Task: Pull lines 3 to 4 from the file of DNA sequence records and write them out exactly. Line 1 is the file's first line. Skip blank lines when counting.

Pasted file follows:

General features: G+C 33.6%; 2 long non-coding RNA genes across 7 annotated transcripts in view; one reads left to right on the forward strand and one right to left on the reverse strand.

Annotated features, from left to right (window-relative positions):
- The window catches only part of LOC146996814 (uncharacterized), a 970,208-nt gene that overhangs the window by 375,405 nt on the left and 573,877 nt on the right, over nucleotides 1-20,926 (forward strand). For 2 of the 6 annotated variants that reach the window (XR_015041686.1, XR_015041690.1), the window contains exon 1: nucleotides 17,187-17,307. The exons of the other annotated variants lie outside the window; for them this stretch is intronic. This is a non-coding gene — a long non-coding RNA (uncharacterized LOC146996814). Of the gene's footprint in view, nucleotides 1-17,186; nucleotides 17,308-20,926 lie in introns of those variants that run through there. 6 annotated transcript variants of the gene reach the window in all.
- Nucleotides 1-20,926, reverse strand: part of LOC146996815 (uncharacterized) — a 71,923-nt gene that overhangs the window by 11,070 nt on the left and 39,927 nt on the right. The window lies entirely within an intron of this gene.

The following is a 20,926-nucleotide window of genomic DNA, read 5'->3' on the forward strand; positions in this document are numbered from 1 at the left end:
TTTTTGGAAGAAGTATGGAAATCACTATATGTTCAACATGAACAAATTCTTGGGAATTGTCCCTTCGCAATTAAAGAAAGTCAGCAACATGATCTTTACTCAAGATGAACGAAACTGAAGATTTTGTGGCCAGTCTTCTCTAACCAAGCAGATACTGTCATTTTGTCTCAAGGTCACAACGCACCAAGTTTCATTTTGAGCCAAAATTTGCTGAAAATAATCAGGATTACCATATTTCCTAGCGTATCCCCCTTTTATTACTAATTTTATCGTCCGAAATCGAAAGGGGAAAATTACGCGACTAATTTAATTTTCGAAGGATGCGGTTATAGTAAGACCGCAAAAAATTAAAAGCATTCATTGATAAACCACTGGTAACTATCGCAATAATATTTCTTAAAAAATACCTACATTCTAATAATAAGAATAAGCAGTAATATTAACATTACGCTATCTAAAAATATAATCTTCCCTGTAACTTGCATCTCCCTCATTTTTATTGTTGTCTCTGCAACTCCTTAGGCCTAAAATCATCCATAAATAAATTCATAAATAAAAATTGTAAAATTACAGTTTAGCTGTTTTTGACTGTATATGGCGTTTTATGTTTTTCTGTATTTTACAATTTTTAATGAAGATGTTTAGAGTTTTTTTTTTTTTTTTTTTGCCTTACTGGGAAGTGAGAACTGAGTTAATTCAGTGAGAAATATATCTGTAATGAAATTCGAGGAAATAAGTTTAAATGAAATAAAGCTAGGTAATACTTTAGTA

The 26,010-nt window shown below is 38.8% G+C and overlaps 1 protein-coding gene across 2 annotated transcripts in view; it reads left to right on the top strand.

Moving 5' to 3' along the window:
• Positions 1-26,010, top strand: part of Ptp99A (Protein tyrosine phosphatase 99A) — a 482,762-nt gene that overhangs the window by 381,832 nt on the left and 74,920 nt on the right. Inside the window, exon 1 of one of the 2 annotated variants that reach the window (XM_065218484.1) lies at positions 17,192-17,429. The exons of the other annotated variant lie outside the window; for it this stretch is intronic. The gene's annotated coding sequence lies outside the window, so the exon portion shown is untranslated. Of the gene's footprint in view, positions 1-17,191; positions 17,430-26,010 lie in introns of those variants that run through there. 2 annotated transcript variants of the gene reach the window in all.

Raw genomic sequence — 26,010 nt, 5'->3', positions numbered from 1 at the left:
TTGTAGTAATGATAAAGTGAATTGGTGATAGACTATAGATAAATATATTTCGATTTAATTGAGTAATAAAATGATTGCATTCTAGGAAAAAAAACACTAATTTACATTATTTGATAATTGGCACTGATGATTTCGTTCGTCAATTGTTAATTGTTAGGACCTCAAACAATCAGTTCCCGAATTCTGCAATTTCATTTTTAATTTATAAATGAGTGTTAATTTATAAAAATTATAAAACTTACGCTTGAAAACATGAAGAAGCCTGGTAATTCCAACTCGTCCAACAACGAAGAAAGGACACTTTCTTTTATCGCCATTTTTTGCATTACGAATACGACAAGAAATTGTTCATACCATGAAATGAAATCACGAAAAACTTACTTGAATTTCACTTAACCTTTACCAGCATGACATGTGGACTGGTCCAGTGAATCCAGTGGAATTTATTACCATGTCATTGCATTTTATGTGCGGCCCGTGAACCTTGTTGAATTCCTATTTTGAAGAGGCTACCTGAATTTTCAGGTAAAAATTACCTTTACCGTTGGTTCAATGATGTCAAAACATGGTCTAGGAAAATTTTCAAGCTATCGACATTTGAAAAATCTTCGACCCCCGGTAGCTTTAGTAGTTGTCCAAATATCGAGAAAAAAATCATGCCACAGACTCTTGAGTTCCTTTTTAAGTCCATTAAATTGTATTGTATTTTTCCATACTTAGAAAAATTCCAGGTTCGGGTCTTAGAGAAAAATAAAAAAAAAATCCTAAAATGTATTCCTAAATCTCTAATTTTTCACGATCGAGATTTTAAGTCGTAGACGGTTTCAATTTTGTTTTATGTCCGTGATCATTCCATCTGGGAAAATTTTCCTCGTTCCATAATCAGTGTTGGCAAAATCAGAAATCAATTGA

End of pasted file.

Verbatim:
- The window catches only part of LOC146996814 (uncharacterized), a 970,208-nt gene that overhangs the window by 375,405 nt on the left and 573,877 nt on the right, over nucleotides 1-20,926 (forward strand). For 2 of the 6 annotated variants that reach the window (XR_015041686.1, XR_015041690.1), the window contains exon 1: nucleotides 17,187-17,307. The exons of the other annotated variants lie outside the window; for them this stretch is intronic. This is a non-coding gene — a long non-coding RNA (uncharacterized LOC146996814). Of the gene's footprint in view, nucleotides 1-17,186; nucleotides 17,308-20,926 lie in introns of those variants that run through there. 6 annotated transcript variants of the gene reach the window in all.
- Nucleotides 1-20,926, reverse strand: part of LOC146996815 (uncharacterized) — a 71,923-nt gene that overhangs the window by 11,070 nt on the left and 39,927 nt on the right. The window lies entirely within an intron of this gene.